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Proc Natl Acad Sci U S A. 2014 Apr 29;111(17):6254-7. doi: 10.1073/pnas.1400619111. Epub 2014 Apr 14.

Low glucose relates to greater aggression in married couples.

Author information

1
School of Communication and Department of Psychology, The Ohio State University, Columbus, OH 43210.

Abstract

Intimate partner violence affects millions of people globally. One possible contributing factor is poor self-control. Self-control requires energy, part of which is provided by glucose. For 21 days, glucose levels were measured in 107 married couples. To measure aggressive impulses, each evening participants stuck between 0 and 51 pins into a voodoo doll that represented their spouse, depending how angry they were with their spouse. To measure aggression, participants competed against their spouse on a 25-trial task in which the winner blasted the loser with loud noise through headphones. As expected, the lower the level of glucose in the blood, the greater number of pins participants stuck into the voodoo doll, and the higher intensity and longer duration of noise participants set for their spouse.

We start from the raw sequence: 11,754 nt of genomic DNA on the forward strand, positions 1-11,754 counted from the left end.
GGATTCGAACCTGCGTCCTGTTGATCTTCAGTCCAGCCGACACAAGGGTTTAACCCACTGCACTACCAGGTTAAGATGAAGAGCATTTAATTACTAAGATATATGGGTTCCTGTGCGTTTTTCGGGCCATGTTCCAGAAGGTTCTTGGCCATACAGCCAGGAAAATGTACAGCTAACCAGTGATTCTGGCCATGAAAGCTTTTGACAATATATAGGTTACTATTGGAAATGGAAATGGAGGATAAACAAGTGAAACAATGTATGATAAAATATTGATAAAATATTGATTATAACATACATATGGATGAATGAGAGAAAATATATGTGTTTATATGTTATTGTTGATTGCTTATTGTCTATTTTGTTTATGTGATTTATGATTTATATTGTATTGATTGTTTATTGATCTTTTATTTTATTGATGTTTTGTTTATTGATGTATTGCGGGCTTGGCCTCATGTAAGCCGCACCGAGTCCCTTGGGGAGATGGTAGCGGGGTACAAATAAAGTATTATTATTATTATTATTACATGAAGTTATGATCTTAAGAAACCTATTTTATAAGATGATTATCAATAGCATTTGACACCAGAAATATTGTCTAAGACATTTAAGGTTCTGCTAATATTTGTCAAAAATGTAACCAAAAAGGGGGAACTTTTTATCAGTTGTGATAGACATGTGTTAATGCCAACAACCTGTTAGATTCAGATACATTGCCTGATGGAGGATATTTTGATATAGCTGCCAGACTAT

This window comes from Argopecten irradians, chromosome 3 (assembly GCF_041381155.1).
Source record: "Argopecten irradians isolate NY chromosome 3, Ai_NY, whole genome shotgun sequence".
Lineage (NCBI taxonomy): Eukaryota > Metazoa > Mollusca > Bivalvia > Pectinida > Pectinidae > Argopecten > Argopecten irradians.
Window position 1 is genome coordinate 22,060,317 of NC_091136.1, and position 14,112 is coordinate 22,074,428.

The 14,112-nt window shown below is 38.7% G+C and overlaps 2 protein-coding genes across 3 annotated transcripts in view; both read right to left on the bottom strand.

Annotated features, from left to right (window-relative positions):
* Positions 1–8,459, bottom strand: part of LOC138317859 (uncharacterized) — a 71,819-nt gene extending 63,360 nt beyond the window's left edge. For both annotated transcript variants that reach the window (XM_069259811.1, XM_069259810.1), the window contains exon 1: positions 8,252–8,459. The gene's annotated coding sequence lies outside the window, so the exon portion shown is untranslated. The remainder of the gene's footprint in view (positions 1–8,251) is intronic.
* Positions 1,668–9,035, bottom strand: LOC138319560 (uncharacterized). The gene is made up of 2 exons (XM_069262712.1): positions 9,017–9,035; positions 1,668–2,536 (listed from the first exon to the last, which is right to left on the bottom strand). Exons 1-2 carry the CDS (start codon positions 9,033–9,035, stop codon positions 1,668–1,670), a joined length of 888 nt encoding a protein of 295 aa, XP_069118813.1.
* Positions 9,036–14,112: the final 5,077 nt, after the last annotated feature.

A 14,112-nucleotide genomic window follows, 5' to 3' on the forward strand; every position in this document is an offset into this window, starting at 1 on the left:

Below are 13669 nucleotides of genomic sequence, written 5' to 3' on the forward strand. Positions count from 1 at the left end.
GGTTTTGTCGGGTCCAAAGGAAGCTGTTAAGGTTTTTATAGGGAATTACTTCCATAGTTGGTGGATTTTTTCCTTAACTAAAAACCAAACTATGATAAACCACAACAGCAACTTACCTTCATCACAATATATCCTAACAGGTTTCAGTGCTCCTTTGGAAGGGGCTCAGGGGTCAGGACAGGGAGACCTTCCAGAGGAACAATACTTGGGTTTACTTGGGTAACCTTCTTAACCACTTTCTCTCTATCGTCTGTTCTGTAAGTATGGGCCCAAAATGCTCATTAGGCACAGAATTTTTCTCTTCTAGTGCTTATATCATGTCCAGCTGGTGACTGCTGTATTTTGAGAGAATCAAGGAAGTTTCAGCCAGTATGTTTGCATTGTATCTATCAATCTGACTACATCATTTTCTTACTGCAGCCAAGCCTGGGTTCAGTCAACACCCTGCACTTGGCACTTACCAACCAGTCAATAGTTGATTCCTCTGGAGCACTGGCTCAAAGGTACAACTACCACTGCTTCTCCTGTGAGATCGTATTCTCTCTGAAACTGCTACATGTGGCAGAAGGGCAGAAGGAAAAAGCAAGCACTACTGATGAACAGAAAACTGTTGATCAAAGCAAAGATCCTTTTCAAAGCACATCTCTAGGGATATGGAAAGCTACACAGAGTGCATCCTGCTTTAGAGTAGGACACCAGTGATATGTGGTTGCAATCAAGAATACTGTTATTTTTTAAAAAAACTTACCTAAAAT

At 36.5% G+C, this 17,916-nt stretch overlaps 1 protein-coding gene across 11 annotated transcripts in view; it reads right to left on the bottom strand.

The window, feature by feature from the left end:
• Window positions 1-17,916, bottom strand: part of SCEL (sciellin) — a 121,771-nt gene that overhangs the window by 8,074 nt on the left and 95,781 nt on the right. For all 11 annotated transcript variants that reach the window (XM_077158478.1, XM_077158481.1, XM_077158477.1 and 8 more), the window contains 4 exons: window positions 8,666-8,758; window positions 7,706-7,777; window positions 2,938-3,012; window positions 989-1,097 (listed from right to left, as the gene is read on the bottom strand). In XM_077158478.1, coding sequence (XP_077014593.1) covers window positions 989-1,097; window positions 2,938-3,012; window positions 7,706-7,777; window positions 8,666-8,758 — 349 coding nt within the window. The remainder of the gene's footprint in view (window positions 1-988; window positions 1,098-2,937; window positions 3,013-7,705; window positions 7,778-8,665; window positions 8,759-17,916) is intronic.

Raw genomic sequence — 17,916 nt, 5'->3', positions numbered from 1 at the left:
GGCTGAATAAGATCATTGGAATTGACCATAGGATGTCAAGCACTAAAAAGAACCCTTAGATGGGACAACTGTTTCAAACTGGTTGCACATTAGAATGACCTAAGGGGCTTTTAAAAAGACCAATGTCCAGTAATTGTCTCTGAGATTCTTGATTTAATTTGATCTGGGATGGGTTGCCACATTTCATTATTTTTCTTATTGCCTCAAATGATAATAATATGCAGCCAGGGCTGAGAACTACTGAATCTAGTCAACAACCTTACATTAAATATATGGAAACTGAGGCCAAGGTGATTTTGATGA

KEYWORDS:

ego-depletion; hangry; self-regulation

PMID:
24733932
PMCID:
PMC4035998
DOI:
10.1073/pnas.1400619111
[Indexed for MEDLINE]
Free PMC Article

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